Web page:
Olympus has announced its latest Tough camera, the TG-5. Following the family of Tough cameras before it, the new Olympus model is everything you expect it to be. There are chunky lines, exposed bolt heads, locks on all the flaps and so on.
Such are the hallmarks of a tough cameras, looking to offering something in the compact camera space that you can't do with your waterproof smartphone. Those mini computers have cannibalised the compact camera market, doing away with the need to carry another thing in your pocket.
The result is a camera that will withstand the sort of abuse that will make your phone baulk; but a camera that's also perfectly savvy when dealing with your smartphone. It's a connected wonder: not only will it let you connect your phone via Wi-Fi, giving you a live viewfinder and complete remote control, but also letting you share your images to social networks through your phone.
That's not the only connectivity that the Tough TG-5 offers. It also has a complete set of "field sensors". The addition of GPS isn't something new as it was on the TG-4, the previous model, but this version adds in a lot more data. There's a manometer, digital compass and thermometer too. You'll know exactly what the conditions were like when you snapped that action photo.
The camera can do a little more, as it will also offer to log your data even when it is switched off (offering a day and a half of logging) so that if you're out on a trek, you'll be able to see where you went, not just where you took photos.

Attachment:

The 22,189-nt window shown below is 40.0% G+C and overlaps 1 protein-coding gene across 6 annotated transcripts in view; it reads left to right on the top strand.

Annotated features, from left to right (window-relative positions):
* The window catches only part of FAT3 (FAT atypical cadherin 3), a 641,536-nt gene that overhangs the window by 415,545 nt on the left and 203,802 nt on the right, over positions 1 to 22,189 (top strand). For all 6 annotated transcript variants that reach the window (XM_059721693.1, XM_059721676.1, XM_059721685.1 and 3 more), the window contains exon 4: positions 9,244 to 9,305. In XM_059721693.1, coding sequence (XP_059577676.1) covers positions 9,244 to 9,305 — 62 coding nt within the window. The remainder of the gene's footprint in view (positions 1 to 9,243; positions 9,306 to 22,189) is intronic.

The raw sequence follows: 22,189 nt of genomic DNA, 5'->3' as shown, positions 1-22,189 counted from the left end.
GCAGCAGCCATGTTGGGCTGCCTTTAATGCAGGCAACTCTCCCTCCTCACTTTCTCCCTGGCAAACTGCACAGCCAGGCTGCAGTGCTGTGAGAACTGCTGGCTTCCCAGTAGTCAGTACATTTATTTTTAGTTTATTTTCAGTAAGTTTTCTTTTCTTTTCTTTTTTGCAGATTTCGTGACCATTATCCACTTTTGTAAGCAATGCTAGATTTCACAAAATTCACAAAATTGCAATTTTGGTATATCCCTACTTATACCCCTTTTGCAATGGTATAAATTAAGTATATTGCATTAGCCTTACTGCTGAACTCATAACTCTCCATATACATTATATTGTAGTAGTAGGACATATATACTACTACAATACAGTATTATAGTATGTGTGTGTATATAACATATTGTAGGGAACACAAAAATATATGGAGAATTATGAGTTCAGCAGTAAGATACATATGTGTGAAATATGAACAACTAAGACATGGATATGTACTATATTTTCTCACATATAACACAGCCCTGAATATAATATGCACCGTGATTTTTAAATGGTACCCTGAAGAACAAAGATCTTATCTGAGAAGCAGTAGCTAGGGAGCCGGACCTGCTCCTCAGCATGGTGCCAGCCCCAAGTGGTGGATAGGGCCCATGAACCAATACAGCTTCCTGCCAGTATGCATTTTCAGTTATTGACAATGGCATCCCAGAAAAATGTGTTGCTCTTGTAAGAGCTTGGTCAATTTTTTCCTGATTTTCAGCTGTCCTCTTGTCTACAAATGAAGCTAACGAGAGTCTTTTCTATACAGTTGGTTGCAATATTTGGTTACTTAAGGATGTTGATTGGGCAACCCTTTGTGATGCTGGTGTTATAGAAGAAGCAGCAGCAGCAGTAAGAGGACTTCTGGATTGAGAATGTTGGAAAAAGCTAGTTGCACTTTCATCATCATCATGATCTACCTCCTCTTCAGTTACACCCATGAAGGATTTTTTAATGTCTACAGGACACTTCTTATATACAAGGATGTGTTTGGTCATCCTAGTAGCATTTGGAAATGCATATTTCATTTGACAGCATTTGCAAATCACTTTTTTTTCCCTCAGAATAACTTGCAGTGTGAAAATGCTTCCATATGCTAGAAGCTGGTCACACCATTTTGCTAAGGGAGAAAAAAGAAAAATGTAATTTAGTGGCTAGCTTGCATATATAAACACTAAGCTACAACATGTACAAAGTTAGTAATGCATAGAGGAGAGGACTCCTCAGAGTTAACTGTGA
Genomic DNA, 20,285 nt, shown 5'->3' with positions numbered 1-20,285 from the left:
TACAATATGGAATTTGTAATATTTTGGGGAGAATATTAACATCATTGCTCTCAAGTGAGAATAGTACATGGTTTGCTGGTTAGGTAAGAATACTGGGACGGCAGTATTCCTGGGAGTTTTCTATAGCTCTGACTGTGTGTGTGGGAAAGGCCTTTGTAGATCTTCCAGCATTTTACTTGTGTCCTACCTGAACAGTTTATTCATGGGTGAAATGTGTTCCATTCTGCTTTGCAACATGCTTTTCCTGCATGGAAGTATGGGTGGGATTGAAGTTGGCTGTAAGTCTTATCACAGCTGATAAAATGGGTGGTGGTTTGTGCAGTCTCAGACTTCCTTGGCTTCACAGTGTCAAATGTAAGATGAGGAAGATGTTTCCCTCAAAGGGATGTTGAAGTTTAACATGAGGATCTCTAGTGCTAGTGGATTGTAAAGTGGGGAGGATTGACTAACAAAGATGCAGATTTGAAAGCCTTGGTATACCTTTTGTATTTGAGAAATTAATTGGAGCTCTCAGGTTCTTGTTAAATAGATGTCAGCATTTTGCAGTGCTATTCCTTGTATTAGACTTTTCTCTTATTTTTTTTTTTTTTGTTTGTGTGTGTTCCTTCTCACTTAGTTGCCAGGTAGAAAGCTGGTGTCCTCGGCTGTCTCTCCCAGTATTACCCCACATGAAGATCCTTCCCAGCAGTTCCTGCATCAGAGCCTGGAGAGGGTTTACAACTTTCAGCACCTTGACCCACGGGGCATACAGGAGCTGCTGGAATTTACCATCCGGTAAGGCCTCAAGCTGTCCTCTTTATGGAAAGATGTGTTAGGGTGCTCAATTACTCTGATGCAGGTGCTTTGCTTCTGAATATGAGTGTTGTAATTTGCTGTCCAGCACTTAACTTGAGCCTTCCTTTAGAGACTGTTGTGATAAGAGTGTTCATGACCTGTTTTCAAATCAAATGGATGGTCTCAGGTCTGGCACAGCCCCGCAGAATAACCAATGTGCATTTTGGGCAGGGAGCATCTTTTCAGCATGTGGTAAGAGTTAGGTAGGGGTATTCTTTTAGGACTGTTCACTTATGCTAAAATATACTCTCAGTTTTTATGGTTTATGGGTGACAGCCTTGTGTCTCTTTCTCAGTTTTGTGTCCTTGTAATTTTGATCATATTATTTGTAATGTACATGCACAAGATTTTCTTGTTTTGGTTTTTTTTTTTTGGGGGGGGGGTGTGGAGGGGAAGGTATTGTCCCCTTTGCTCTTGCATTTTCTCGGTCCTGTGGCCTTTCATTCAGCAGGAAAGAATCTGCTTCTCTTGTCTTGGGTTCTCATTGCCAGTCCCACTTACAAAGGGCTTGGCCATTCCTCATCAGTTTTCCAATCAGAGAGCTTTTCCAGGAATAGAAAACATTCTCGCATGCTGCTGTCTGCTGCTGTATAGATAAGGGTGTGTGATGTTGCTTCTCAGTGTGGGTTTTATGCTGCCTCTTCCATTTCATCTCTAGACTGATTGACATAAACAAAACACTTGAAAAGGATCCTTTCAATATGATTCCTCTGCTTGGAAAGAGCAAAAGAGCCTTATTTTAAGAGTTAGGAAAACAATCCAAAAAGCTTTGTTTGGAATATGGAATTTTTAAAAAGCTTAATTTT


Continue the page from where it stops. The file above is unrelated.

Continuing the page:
Of course photography and videography is what this camera is really all about. The design has evolved slightly based on user feedback. There's now a slightly more pronounced handgrip on the right-hand side, allowing a little more purchase for those wearing gloves. There's also now a locking ring on the front lens, so if you attach any of the accessories, like the macro ring light for example, then you'll know it's secure.
Olympus has put a new imaging processor and sensor in this camera, but retained the f/2.0 lens of the previous model, which offers a 4x optical zoom. It sits in the housing, safe behind the double-glazed front which will prevent fogging in rapidly changing conditions - so it's now not a problem when you step off the piste into that warm mountain gasthaus.
The sensors drops down to 12-megapixels, with Olympus pursuing better low light performance over the TG-4's 16-megapixel sensor. The imaging processor has been lifted from Olympus' top OM-D camera, so here you'll find the TruePic VIII hardware that again aims to give you faster shooting and better quality pictures.
We're impressed with the macro focusing skills of this camera. Although it's a pre-production model and we're not able to share any photos we took with it, we found it focused extremely close to objects, which is a good start.